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Macallan Fine Oak 8 & 12 YO

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Macallan Fine Oak 8 & 12 YO

Postby Xavier » Wed Oct 25, 2006 12:40 pm

Hi all,

Has anyone tasted this Italian 8 YO yet ? Is it in any way comparable to the 12 YO ?

Xavier
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Postby lucabeer » Tue Nov 07, 2006 11:39 am

I have!

I think that it's not that far from the 12yo.

There was much more difference between the previous "sherry" 7yo and the previous "sherry" 12yo, than there is between the Fine Oak 8yo and the Fine Oak 12yo.

I am not crazy about the Fine Oak series, but the 8yo is actually quite drinkable. Think of Balvenie 10 but less rich and honeyed.
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Postby Xavier » Tue Nov 07, 2006 3:29 pm

Me and a couple of other malt lovers tasted both last weekend. I must say I was a little disappointed in the 8YO. It has that slight feinty smell I really don't like in most (too) young whiskies.

I really liked the sherried Macs and was quite surprised that I liked the 12YO FO too.

Why do they like those young malts so much in Italy ? Strange...

Greetz
Xavier
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Postby Deactivated Member » Tue Nov 07, 2006 6:33 pm

Maybe they go well with Italian food. :?
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Postby Bullie » Tue Nov 07, 2006 6:39 pm

You know, they like Grappa in Italy as well! ;)
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Postby lucabeer » Tue Nov 07, 2006 8:14 pm

Xavier wrote:Why do they like those young malts so much in Italy ? Strange...


Strange indeed. I am Italian, and I don't like these overly young malts too much.

The problem is that the brands always pushed these young single malts as an alternative to blends... and as such, meant to go with ice. And with ice, even an immature malt can be drinkable.

It's also a matter of economics: when you sell a bottle of JW Red at 13 Euros, to attract people towards single malts you have to ask for a comparable price. And Glen Grant 5 and Macallan 8 are in the same price league (15-17 Euros).

That said, I don't absolutely despise young malts: a well peated young whisky (like Very Young Arbeg) can be very good to my taste.
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Postby lucabeer » Tue Nov 07, 2006 8:19 pm

Bullie wrote:You know, they like Grappa in Italy as well! ;)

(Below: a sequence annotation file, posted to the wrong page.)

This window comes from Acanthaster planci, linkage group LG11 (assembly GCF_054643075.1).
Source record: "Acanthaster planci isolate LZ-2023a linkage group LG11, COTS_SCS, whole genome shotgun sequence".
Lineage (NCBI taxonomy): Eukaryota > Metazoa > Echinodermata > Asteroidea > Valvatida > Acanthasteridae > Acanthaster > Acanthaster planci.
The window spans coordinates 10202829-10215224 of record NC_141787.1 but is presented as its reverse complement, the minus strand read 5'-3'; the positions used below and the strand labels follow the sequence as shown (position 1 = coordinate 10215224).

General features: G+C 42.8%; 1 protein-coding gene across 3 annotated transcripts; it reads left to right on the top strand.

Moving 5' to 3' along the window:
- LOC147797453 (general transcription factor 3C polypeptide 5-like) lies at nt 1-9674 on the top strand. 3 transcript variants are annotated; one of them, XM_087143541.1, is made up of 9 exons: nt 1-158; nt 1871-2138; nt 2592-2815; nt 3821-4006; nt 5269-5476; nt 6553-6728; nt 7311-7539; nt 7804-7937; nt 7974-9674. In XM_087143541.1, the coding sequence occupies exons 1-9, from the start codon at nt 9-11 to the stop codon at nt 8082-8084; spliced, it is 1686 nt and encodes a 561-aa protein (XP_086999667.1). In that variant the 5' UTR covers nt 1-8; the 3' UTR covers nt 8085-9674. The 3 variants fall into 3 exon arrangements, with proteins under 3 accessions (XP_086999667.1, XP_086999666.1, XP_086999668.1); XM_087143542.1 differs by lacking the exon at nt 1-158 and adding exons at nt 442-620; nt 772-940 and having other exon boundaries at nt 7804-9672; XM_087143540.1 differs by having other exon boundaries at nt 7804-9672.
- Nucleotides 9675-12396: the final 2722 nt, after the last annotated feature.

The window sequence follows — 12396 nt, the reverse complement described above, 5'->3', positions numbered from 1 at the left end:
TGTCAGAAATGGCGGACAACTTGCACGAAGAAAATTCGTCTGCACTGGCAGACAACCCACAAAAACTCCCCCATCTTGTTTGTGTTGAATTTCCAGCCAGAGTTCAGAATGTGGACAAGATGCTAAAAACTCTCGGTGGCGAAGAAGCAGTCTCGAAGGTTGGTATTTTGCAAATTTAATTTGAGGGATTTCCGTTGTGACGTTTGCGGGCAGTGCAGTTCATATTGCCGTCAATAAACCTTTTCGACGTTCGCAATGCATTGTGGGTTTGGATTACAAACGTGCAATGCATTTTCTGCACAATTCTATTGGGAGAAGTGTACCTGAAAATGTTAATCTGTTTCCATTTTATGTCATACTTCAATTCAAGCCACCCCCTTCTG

Again, I tend to hate grappa... and I am Italian! :D

Not the food either: after some of the Italian food that I like (pasta, lasagne, risotto with mushrooms/pumpkins/cheese, melanzane alla parmigiana, ecc. ecc.) I think that a heavily sherried malt goes just great.

To give you an idea, in my cupboard now I have:

Talisker 18
Talisker 20 sherry (1981)
Laphroaig 15
Laphroaig 10 Cask Strength
Glenfarclas 15
Glenfarclas 105
Balvenie 12 Double Wood
Convalmore 29yo 1977
Aberlour 1995 Port Finish Wilson & Morgan
Longmorn 1990 Rum Finish Wilson & Morgan
Ardbeg 26yo 1974 Silver Seal
Linkwood 12 Flora & Fauna

plus several unopened bottles in the same league...

No "typical Italian malts", as you can see!
:)
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Postby Ardbeg311 » Fri Nov 10, 2006 4:42 pm

OK, started the Fri evening whisky sesson a little early. And just had my first dram of the Macallan 8yo Fine Oak. My first impression is that it is amazingly light on the tongue. But not in a disappointing way that the Black Bottle 10yo "dies" in the mouth. The second thing that struck me was the honey taste, especially in the finish. I never noticed that before in a Macallan, even the FO series. Though I am just starting with this bottle, I am at least initially inclined to think that this makes for a good "warm-up whisky." That is, something to waken the tastebuds before you turn to your more substantial drams for the evening. If someone is looking for a light and very affordable whisky then they might want to give this a try. If the choice is between this Macallan and another of the cheap Italian single malt/blends then I would pick the Macallan.* No, it is not a great whisky and if you have an additional 20 euros then you certainly could find better whiskies out there. All this is to say that I think there is a place for the Macallan 8yo Fine Oak for the budget conscious whisky buyer.


* Prices will vary throughout Italy, the supermarket I went to sells the Glen Grant 5yo for 10.00 and the Macallan for 19.00. IMO this is worth the extra 9.00 euros.
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